• David J. Loffredo

          Morley –

          I hear ya! It’s already nearly impossible to get from the train parking lot to home and I live a mile from there – I can’t imagine having to commute any further into Westport.

          Since our house is going on the market I just made a list of “places to eat” in Saugatuck – can you believe there are 27? Since it’s already the Culinary Hub of Westport I just wonder if more residential is the next phase of the evolution – provided we could also add in Trader Joe’s type reasonably priced grocery store.

          Imagine – 27 places to get something to eat, the river, the train station, easy highway access – who needs anything else?

    • Mary Schmerker, Staples 1958

      As I started reading my first thought was more concrete leads to less drainage and more vulnerability to flooding. That thought was followed quickly by the Bridge and preserving it. The whole area has historical significance and is an ecologically sensitive area. View sheds need to be preserved, and the property of individuals protected.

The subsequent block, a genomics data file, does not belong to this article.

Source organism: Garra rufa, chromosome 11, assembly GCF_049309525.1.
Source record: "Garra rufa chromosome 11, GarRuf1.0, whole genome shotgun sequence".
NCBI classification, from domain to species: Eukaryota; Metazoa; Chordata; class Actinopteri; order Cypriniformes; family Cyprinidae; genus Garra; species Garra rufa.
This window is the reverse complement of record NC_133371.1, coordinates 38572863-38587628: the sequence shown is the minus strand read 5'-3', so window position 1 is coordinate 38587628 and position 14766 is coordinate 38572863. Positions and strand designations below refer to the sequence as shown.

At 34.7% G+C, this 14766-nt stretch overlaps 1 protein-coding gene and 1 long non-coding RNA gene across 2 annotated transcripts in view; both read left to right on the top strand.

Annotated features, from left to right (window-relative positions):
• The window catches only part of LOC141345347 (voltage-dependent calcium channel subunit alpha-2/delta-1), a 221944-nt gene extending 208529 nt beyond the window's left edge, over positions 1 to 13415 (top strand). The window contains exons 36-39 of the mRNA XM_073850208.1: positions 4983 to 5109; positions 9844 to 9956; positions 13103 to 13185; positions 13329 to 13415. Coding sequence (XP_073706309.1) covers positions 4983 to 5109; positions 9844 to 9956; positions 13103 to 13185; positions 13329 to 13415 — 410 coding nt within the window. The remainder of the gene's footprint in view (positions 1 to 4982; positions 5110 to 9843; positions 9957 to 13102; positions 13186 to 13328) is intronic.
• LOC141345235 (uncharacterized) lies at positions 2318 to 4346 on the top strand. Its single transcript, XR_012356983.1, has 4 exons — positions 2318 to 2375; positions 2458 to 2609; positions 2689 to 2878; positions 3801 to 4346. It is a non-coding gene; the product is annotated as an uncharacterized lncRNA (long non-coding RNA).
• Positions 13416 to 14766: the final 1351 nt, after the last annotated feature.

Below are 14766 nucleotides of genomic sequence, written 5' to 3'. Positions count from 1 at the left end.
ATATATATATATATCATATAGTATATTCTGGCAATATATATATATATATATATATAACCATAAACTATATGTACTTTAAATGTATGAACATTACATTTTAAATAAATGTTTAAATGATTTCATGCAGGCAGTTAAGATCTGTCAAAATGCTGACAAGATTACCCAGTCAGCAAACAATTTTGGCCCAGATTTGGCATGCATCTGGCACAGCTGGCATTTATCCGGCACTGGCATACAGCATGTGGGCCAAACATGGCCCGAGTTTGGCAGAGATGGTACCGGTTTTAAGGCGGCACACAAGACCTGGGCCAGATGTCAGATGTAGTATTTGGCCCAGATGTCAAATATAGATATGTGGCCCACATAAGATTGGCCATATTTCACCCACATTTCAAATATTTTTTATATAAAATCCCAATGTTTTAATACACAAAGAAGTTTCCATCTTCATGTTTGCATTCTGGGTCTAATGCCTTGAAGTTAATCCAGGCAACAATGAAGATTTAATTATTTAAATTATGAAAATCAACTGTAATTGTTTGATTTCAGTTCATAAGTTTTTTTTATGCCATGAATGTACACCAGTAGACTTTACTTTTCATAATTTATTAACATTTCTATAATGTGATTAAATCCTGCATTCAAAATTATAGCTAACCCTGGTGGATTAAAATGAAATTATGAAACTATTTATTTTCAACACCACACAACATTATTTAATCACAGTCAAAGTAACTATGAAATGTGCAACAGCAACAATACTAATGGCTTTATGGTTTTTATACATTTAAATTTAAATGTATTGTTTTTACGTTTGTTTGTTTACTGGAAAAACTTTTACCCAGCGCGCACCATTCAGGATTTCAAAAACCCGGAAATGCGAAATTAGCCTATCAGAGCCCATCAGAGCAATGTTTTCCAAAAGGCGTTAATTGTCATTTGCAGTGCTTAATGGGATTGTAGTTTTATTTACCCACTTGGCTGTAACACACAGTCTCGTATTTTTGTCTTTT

11. Don L. Bergmann

    The Coalition for Westport has, in my view and as with most similar organizations, a mixed history respecting action items. Certainly, the above on Saugatuck has some good ideas, but the details are crucial. Having walked the area carefully, I believe there are at present an adequate number of parking spaces, public and private. RR parking is a different story, but a two deck garage seems very problematic. ANY additional parking spaces, whether or not below ground, must be shown not to increase traffic. Traffic must not be increased by publicly promoted changes to Saugatuck. The Cribari Bridge must be preserved and continue to serve to slow traffic and to restrict access by large trucks. Almost any change to the Bridge is likely to increase traffic. Change at Saugatuck Center should occur, RR Place needs to be a preserved focal point. The draft proposed project for the RR Place block shown on the Land-Tech Website looks attractive, but it is much too dense and too tall. The concepts are good, but the mass, height and volume must not be approved by either a P&Z zone change or ZBA variances.